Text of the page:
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View from Africa: Cameroon

Cameroon
View from africa

A native of Cameroon's south, Biya rose rapidly as a bureaucrat under President Ahmadou Ahidjo in the 1960s, serving as Secretary-General of the Presidency from 1968 to 1975 and then as Prime Minister of Cameroon from 1975 to 1982. He succeeded Ahidjo as president upon the latter's surprise resignation in 1982 and consolidated power in a 1983–1984 staged attempted coup[citation needed] in which he eliminated all his rivals.  Biya introduced political reforms within the context of a one-party system in the 1980s. Under serious pressure, he accepted the introduction of multiparty politics in the early 1990s. He supposedly won the 1992 presidential election with 40% of the plural, single-ballot vote and was re-elected by large margins in 1997, 2004, and 2011. Opposition politicians and Western governments have alleged voting irregularities and fraud on each of these occasions. Many independent sources have proved that he did not win the elections in 1992, and the subsequent elections were a rampant fraud. [3]

On 6 November 2018, 85-year-old Paul Biya was sworn in for his seventh term as president of Cameroon, extending his 36-year rule. It is remarkable, more so considering that up to 60 per cent of the population is below the age of 25. It means that the vast majority of Cameroonians have never known a president other than Biya and have never lived through a truly free and fair election, where anyone other than Biya could win.

The question of longevity in office has been a focus for political organizing in many parts of the world since the 1990s, when one-party regimes fell apart – unable to sustain themselves after the Cold War. Many of the long-serving leaders of that era owed their survival to client relationships with the US and the Soviet Union. When the superpowers no longer needed them, there was finally enough space for democracy to take root. Only a handful of countries in Africa and Asia have resisted this transition, and the case of Paul Biya highlights why.

In crude terms, Cameroon was a second-tier state that was more interesting to secondary Western powers – namely France – than it was to either the US or the Soviets. Indeed, Biya owes much of his survival in power to a longstanding relationship with various French administrations. As such, despite the cloud of violence surrounding this latest election, France’s president Emmanuel Macron was one of a handful of leaders who congratulated Biya on his election victory in a letter (which Biya published on his Facebook page) that the Élysée claimed was supposed to remain private.

Nor have other nations made any tangible moves to distance themselves from Biya. Despite the mounting domestic resistance to his regime, particularly in the Anglophone region of the country, Biya travels the world freely. He frequents the InterContinental hotel in Geneva, where Cameroonians allege he spends more time than in Yaoundé. He regularly attends African Union Heads of State meetings and recently turned a three-day Africa-China summit in Beijing into a two-week trip.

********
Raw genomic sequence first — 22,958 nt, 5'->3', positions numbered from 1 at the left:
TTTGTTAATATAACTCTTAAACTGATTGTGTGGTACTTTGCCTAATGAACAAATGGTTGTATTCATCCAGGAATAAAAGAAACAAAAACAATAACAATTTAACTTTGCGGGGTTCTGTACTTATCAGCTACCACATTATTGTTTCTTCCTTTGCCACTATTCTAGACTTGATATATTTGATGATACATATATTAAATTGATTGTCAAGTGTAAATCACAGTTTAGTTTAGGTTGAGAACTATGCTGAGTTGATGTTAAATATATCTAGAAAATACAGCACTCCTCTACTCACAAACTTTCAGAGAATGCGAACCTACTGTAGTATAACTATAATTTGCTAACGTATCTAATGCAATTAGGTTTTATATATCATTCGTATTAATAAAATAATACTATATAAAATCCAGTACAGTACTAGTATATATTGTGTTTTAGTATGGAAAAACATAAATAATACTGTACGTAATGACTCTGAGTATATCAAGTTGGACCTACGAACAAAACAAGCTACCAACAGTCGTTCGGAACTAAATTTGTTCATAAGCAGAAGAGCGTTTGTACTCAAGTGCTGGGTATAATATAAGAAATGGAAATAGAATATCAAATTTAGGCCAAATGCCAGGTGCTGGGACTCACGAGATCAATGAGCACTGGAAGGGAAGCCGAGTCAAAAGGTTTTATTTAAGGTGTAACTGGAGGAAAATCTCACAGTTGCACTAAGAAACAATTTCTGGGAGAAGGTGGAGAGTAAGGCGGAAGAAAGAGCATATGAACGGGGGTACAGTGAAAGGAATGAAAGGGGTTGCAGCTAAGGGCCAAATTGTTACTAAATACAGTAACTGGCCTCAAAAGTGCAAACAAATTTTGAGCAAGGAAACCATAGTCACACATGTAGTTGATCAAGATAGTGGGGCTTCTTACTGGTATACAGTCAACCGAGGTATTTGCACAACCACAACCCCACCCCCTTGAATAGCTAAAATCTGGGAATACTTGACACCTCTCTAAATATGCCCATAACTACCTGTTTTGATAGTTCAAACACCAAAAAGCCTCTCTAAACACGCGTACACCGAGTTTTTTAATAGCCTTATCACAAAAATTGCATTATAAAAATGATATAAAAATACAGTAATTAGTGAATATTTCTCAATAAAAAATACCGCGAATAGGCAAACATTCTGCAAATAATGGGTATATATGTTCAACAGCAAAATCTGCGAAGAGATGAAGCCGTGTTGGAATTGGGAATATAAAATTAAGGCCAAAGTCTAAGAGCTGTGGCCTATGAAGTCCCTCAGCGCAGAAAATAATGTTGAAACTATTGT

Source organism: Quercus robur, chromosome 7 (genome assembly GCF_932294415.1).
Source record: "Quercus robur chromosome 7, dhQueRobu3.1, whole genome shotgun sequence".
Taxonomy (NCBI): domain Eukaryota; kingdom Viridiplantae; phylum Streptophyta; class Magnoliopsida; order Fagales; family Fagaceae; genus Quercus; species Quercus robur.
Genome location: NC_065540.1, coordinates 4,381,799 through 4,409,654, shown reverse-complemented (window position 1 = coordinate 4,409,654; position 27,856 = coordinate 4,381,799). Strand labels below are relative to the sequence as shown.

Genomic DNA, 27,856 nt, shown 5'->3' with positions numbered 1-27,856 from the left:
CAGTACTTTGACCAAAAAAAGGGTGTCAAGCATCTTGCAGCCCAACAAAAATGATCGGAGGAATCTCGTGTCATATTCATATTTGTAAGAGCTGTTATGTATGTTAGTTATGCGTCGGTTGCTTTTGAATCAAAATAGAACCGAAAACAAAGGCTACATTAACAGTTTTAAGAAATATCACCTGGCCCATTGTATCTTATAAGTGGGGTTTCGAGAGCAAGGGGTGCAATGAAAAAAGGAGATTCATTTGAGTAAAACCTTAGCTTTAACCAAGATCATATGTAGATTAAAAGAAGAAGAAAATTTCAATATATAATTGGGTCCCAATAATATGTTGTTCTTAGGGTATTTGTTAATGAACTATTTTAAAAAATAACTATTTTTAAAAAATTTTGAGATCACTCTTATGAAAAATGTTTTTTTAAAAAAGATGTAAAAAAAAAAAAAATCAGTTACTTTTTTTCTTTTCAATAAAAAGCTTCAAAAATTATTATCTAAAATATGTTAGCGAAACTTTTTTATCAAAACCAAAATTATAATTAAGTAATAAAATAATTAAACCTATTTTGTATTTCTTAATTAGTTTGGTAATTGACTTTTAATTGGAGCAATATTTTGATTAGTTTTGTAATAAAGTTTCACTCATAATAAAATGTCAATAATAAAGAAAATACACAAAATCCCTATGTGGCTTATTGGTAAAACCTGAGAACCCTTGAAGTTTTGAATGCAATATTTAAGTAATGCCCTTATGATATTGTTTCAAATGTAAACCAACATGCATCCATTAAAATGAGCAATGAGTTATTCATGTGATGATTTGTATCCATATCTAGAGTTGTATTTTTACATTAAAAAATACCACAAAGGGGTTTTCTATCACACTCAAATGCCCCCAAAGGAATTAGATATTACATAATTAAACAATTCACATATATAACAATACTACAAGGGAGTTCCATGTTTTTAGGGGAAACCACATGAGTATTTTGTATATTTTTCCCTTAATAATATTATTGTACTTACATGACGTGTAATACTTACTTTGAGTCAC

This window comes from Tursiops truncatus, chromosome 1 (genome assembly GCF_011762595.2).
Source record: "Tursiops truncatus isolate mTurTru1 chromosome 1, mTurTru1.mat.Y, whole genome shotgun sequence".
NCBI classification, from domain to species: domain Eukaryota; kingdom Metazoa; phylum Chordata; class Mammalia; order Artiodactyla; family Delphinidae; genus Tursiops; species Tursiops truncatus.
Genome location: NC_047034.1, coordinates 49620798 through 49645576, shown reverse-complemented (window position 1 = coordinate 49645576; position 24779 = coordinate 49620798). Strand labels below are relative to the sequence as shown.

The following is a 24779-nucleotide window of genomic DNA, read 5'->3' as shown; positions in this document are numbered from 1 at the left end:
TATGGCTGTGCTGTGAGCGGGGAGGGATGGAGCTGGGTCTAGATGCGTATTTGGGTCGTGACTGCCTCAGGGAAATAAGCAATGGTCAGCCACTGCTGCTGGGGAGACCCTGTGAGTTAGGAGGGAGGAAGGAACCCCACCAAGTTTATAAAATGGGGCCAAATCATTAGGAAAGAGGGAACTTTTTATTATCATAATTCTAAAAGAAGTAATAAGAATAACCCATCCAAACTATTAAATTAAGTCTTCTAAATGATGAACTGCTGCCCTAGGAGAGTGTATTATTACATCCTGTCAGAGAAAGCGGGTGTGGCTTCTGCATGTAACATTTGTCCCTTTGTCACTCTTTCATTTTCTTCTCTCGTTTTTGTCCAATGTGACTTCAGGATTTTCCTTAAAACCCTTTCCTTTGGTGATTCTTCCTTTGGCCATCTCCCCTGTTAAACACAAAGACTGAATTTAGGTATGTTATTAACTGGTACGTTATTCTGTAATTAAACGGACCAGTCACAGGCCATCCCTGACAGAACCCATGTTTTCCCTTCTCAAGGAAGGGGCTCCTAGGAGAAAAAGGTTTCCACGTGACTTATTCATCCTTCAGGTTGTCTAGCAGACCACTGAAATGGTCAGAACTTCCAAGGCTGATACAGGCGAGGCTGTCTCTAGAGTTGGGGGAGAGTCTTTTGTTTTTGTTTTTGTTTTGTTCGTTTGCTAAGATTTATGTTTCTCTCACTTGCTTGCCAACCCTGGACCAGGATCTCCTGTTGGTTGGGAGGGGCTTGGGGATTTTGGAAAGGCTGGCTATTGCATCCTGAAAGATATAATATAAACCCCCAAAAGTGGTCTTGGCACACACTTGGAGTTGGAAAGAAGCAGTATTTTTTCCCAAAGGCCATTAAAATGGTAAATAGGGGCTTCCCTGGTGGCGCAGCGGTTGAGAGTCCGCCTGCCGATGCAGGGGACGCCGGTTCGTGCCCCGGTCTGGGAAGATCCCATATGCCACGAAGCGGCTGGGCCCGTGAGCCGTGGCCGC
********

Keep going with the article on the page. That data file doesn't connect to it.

When a president has been in power for 36 years in a country where elections should nominally change the leadership, it’s logical to ask, ‘Why aren’t the locals resisting?’ But in Cameroon, regional and international institutions do their best to nullify any local resistance. The army and the police have a nominal monopoly on the use of force and a relatively limitless access to weapons, training and other tools. And because the arms trade remains one of the least regulated industries in the world, after a while the only recourse left for those who resist is armed conflict, if the central state is unwilling to negotiate.

Thus, in 2015, citizens in the Anglophone region of Cameroon began a peaceful campaign to protest poor access to government services. That protest was met by violence from the army and the state, and has since morphed into a full rebellion. A secessionist campaign has been brutally countered by state violence and collective punishment of civilians. But this information is broadly kept out of the mainstream media by restricting access to the restive regions. By controlling how information about Cameroon is created and disseminated, Biya manages to shield the country from scrutiny, leaving Cameroonians to resist his regime by themselves.

Never-ending presidential terms are a hot topic right now in Africa, with the youngest population in the world, and in Cameroon, with a gap between an 85-year-old president and a population with an average age of 18.5, it looks particularly absurd. Biya’s Cameroon highlights that change is not just about sheer demographic numbers but power, violence and political institutions. Longevity is also a chance to ask important questions about the international systems that connect and sustain regimes around the world.

New Internationalist issue 517 magazine cover This article is from the January-February 2019 issue of New Internationalist.
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